The number of reported UK identity thefts continues to rise, according to new data released by credit-checking agency Experian today - and identity thieves are showing more determination in picking out victims.
Some 2,124 people contacted the agency's helpline for victims of identity theft in the second half of 2006, a 69 percent increase on the same period in 2005.
Experian said about 45 percent of those victims were alterted to a problem by a financial services company that noticed unusual activity, while 41 percent found out through their credit report. The rest found out either after a refusal of credit, a theft or through notices they were being awarded credit they had not personally requested.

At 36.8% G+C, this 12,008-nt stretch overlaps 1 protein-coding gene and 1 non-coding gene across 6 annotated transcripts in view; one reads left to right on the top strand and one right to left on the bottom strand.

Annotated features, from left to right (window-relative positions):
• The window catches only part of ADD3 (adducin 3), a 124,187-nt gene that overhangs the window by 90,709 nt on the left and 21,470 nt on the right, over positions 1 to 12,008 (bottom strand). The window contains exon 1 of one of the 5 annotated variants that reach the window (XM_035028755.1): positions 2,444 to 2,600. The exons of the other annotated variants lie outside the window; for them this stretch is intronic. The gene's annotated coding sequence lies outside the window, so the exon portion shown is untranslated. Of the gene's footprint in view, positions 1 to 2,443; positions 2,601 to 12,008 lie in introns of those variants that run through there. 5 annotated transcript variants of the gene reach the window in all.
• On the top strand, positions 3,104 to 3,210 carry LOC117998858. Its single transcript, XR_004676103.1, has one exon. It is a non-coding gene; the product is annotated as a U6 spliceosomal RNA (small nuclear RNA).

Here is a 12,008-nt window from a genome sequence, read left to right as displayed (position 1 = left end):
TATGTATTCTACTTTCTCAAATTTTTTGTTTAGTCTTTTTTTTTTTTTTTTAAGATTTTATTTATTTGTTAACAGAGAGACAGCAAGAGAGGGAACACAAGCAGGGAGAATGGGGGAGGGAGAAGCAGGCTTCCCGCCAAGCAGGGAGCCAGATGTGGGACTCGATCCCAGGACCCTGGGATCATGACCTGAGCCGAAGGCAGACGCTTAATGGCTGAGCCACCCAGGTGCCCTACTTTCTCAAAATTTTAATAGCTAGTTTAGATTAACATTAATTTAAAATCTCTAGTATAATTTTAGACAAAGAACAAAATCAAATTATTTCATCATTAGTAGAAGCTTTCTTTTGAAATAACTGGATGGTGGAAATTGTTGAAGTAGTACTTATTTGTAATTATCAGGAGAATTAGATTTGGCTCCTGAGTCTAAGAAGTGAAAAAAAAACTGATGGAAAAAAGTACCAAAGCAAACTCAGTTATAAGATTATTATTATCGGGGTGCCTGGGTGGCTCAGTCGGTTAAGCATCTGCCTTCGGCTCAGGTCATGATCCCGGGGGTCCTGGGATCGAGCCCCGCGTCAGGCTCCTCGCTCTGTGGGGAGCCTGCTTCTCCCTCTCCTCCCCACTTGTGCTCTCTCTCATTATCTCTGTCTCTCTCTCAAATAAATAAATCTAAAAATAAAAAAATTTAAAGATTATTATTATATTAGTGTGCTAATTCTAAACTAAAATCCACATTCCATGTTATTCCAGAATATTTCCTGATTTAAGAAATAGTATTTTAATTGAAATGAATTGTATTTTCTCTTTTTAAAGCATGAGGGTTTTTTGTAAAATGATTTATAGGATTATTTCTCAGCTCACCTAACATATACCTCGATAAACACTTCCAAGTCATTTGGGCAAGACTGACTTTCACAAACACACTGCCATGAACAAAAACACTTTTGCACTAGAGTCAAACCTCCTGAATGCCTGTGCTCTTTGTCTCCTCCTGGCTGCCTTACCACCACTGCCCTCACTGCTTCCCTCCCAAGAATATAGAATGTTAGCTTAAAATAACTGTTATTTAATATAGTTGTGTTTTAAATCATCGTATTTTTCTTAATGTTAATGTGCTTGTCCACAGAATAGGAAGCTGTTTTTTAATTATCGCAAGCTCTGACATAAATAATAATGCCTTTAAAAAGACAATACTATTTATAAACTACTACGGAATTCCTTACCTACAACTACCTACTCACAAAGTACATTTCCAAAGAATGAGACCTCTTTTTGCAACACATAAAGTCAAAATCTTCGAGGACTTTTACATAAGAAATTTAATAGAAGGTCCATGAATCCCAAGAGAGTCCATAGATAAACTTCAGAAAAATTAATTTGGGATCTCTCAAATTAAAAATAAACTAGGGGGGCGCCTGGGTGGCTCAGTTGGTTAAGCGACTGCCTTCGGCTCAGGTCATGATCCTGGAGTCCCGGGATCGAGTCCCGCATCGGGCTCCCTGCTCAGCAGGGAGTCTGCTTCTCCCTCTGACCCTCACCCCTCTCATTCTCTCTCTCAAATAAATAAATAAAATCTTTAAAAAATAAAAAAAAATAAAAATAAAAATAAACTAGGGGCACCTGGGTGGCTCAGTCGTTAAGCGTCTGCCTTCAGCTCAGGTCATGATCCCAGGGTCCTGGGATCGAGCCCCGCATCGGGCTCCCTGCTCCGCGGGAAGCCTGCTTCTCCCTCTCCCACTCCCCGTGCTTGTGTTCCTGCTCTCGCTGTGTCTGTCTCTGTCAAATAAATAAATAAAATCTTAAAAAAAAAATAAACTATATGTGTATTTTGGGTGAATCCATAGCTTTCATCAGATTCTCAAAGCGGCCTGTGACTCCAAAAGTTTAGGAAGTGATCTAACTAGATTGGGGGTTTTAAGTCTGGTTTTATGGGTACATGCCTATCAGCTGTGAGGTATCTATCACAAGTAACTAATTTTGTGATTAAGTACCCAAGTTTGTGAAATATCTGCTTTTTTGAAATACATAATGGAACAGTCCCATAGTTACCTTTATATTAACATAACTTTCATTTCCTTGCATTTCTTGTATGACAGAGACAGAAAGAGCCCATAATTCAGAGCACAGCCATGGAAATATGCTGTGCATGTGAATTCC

Experian said ID fraud has evolved from small-time criminals digging in garbage bins to sophisticated operations that target security weaknesses in web applications to collect information on victims, among other means. The personal information is then used to apply for loans and buy items.
Criminals are increasingly using a person's current address when applying for credit rather than a previous one, which increases the chances of a successful application, said Gary Wood, managing director of Experian's fraud prevention business.
But it is also bolder, requiring the thief to, for example, intercept a credit card before it reaches the person's letterbox. Often, that's accomplished by temporarily redirecting the mail to another address, Wood said.
Unsurprisingly, wealthy neighborhoods are particularly popular with ID thieves. Residents there are also the slowest to notice fraud, Wood said.
Residents of exclusive neighborhoods around Victoria Street in London's Westminster district were three-and-a-half times more likely to be targeted by ID theft than the UK average, Experian said. Overall, Londoners were two-and-a-half times more likely to be victimised.